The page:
Gatepost Editorial: CDIO is worth the money

The search to hire a Chief Diversity and Inclusion Officer (CDIO) has begun after being first recommended in 2011 by a third-party consulting firm, a process that cost the school about $25,000.

The officer will be a vice president-level position meant to help coordinate collaboration among committees, departments and individuals trying to create diversity initiatives on campus. The director of the Multicultural Center will report directly to this officer.

Some may wonder why it has taken three years to initiate the hiring of this top-level administrator, especially since it was the consulting firm’s number one recommendation.

We at The Gatepost have asked the same question over the past few years, advocating for the school to allocate money and resources to an initiative that would make our diversity efforts more cohesive and efficient.

Now that we have a new president, F. Javier Cevallos, the school is finally following through with this recommendation.

Some community members have been skeptical about the position, saying that having a head of diversity initiatives may dissuade the individual organizations and community members from being personally motivated to make a difference.

Others may be concerned that the money allocated to create this position could be better spent on other resources and initiatives, as when former President Timothy Flanagan said publicly that he wasn’t willing to raise student fees to create this position.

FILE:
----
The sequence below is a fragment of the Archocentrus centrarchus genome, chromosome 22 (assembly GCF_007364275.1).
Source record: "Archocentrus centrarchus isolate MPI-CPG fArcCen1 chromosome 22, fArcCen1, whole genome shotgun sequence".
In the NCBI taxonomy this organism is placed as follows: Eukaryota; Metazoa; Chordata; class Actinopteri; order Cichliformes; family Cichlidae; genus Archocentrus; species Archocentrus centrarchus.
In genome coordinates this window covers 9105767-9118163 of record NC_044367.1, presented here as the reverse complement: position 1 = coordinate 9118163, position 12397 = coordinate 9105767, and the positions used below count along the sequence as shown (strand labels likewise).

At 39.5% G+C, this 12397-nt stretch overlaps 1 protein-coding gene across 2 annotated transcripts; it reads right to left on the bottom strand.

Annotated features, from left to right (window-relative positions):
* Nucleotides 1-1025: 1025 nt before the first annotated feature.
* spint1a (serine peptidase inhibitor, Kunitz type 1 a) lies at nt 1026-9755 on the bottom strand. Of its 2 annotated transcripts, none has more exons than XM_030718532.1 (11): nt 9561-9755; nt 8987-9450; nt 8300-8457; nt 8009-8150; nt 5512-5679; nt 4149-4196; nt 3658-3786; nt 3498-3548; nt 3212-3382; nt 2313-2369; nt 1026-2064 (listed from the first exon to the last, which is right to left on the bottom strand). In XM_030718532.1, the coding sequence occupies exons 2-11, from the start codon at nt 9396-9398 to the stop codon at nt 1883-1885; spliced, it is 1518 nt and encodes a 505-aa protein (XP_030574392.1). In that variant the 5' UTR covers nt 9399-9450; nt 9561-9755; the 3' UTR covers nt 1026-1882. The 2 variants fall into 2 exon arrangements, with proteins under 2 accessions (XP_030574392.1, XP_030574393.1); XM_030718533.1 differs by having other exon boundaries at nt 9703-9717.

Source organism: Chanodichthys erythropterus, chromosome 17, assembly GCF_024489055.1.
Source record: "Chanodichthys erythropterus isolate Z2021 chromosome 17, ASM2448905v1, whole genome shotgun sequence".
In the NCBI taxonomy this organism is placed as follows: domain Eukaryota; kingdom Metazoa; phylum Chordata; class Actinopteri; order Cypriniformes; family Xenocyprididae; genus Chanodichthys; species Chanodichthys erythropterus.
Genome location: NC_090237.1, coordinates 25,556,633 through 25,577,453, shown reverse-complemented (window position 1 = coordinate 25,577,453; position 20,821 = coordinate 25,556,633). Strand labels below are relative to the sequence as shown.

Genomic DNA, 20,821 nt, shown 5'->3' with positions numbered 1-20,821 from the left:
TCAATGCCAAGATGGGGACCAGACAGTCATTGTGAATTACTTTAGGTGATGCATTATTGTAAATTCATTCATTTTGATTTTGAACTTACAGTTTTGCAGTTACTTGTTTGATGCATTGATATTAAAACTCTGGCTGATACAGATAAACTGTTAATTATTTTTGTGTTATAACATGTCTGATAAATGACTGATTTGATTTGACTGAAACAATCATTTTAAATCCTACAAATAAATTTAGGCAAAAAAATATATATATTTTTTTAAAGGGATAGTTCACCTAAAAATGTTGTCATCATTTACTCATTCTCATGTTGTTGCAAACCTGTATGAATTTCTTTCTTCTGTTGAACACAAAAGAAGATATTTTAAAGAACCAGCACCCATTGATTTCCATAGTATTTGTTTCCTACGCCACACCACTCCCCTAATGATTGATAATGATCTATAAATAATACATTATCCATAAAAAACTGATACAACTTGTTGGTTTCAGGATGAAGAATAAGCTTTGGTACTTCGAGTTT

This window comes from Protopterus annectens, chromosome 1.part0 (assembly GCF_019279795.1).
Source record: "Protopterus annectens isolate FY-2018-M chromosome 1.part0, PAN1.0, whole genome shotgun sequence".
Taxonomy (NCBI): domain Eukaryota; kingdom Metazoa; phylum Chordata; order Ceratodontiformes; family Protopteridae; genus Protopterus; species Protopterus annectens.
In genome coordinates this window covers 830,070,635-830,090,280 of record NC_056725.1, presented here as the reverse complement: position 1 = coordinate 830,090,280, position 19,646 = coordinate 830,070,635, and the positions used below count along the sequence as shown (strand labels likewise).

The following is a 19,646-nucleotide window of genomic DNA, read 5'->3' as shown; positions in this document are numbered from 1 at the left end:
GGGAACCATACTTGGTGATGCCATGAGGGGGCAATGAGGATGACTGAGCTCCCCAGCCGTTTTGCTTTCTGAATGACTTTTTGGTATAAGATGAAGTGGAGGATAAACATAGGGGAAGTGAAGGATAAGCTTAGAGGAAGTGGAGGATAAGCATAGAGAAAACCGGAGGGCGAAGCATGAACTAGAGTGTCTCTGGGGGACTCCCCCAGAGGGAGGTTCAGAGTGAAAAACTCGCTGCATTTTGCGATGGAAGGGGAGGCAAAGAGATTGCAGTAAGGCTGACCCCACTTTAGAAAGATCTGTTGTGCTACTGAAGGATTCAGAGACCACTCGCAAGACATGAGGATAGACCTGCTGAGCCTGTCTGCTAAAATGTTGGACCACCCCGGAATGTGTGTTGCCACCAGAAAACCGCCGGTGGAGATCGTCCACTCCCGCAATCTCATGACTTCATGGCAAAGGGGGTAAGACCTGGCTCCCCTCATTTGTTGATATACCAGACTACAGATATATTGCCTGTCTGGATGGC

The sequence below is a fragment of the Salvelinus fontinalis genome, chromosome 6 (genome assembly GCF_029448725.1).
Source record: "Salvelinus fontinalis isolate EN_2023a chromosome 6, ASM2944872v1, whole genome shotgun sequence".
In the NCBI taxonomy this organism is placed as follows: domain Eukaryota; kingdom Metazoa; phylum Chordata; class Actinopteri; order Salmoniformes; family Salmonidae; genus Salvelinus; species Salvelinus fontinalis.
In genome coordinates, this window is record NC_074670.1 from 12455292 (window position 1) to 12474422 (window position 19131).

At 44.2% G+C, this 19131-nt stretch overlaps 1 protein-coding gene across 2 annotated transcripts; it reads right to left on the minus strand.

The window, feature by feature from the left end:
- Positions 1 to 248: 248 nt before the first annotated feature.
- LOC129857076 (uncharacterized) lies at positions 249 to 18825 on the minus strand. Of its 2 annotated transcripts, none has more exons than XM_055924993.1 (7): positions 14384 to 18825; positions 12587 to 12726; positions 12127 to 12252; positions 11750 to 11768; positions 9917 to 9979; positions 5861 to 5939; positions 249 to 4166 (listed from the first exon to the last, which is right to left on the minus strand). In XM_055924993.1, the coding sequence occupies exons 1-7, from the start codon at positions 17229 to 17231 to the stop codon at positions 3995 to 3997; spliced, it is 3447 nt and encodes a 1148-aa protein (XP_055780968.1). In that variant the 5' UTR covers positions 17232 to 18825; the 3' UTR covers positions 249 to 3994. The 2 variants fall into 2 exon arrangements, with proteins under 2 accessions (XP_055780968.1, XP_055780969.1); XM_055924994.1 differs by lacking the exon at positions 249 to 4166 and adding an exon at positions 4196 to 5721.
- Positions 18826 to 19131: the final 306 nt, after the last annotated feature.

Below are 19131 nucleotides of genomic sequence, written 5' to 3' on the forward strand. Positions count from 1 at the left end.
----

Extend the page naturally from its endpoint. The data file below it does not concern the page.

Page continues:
What the CDIO is meant to do is make individual people and groups accountable for the programs they’re working on and help to give them the resources they need to accomplish their goals. Rather than allowing people to get lazy, it should create a stronger driving force behind these initiatives.

While it might require a lot of money to hire a qualified person for this position, find an office space and provide him or her with the necessary resources to do the job, using cost as an excuse not to hire a diversity officer was cheap at best. At worst, it’s saying that this issue was low on the list of priorities.

Despite recent successes, the fact is that this school needs to continue to improve on diversity and inclusion efforts. In a survey conducted by the Office of Multicultural Affairs, a startling number of black students reported not feeling as if the campus is a comfortable environment, and more gay and lesbian students felt they are pressured to minimize characteristics about themselves.

Putting money and personnel into creating a position to centralize and unify the diversity efforts on campus will be one more step toward creating an environment where all students feel comfortable to be themselves.

What’s more, the fact that the CDIO will report directly to the president is indicative of the importance and respect this position will have.

This initiative is important because it proves that Cevallos is serious about his commitment to diversity, and also that he is listening to what qualified committees on campus, such as the CDI, have been requesting for years.

We at The Gatepost agree with Cevallos when he recently said, “If we designate something as being important, we have to put the resources towards it.”